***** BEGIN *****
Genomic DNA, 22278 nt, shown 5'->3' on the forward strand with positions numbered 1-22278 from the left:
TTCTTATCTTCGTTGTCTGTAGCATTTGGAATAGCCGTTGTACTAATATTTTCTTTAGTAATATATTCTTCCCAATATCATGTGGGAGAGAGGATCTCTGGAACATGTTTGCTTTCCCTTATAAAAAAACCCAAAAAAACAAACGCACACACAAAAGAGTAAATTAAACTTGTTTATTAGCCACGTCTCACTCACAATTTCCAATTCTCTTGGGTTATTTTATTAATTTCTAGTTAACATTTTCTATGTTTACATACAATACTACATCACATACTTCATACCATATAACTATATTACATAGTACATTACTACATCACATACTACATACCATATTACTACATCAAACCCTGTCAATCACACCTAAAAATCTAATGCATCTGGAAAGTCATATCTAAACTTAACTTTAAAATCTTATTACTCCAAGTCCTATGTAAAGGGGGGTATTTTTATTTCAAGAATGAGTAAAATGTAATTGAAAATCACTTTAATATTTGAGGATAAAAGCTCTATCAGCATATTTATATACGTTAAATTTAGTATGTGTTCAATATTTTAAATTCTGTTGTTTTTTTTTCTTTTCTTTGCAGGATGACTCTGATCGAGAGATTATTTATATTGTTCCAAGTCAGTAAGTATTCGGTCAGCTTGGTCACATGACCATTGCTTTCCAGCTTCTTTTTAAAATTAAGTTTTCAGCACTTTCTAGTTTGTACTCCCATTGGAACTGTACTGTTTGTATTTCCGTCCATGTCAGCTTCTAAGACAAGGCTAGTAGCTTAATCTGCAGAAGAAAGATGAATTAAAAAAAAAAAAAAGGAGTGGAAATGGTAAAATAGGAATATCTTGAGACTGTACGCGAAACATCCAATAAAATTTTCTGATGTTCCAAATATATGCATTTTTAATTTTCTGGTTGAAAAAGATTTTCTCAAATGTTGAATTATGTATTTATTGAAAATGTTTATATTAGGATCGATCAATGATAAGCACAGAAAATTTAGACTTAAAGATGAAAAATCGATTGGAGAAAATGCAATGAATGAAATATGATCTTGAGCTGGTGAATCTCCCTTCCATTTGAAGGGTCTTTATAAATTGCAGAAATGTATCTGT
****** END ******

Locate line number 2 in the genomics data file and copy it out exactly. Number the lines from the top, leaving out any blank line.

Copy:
TTCTTATCTTCGTTGTCTGTAGCATTTGGAATAGCCGTTGTACTAATATTTTCTTTAGTAATATATTCTTCCCAATATCATGTGGGAGAGAGGATCTCTGGAACATGTTTGCTTTCCCTTATAAAAAAACCCAAAAAAACAAACGCACACACAAAAGAGTAAATTAAACTTGTTTATTAGCCACGTCTCACTCACAATTTCCAATTCTCTTGGGTTATTTTATTAATTTCTAGTTAACATTTTCTATGTTTACATACAATACTACATCACATACTTCATACCATATAACTATATTACATAGTACATTACTACATCACATACTACATACCATATTACTACATCAAACCCTGTCAATCACACCTAAAAATCTAATGCATCTGGAAAGTCATATCTAAACTTAACTTTAAAATCTTATTACTCCAAGTCCTATGTAAAGGGGGGTATTTTTATTTCAAGAATGAGTAAAATGTAATTGAAAATCACTTTAATATTTGAGGATAAAAGCTCTATCAGCATATTTATATACGTTAAATTTAGTATGTGTTCAATATTTTAAATTCTGTTGTTTTTTTTTCTTTTCTTTGCAGGATGACTCTGATCGAGAGATTATTTATATTGTTCCAAGTCAGTAAGTATTCGGTCAGCTTGGTCACATGACCATTGCTTTCCAGCTTCTTTTTAAAATTAAGTTTTCAGCACTTTCTAGTTTGTACTCCCATTGGAACTGTACTGTTTGTATTTCCGTCCATGTCAGCTTCTAAGACAAGGCTAGTAGCTTAATCTGCAGAAGAAAGATGAATTAAAAAAAAAAAAAAGGAGTGGAAATGGTAAAATAGGAATATCTTGAGACTGTACGCGAAACATCCAATAAAATTTTCTGATGTTCCAAATATATGCATTTTTAATTTTCTGGTTGAAAAAGATTTTCTCAAATGTTGAATTATGTATTTATTGAAAATGTTTATATTAGGATCGATCAATGATAAGCACAGAAAATTTAGACTTAAAGATGAAAAATCGATTGGAGAAAATGCAATGAATGAAATATGATCTTGAGCTGGTGAATCTCCCTTCCATTTGAAGGGTCTTTATAAATTGCAGAAATGTATCTGT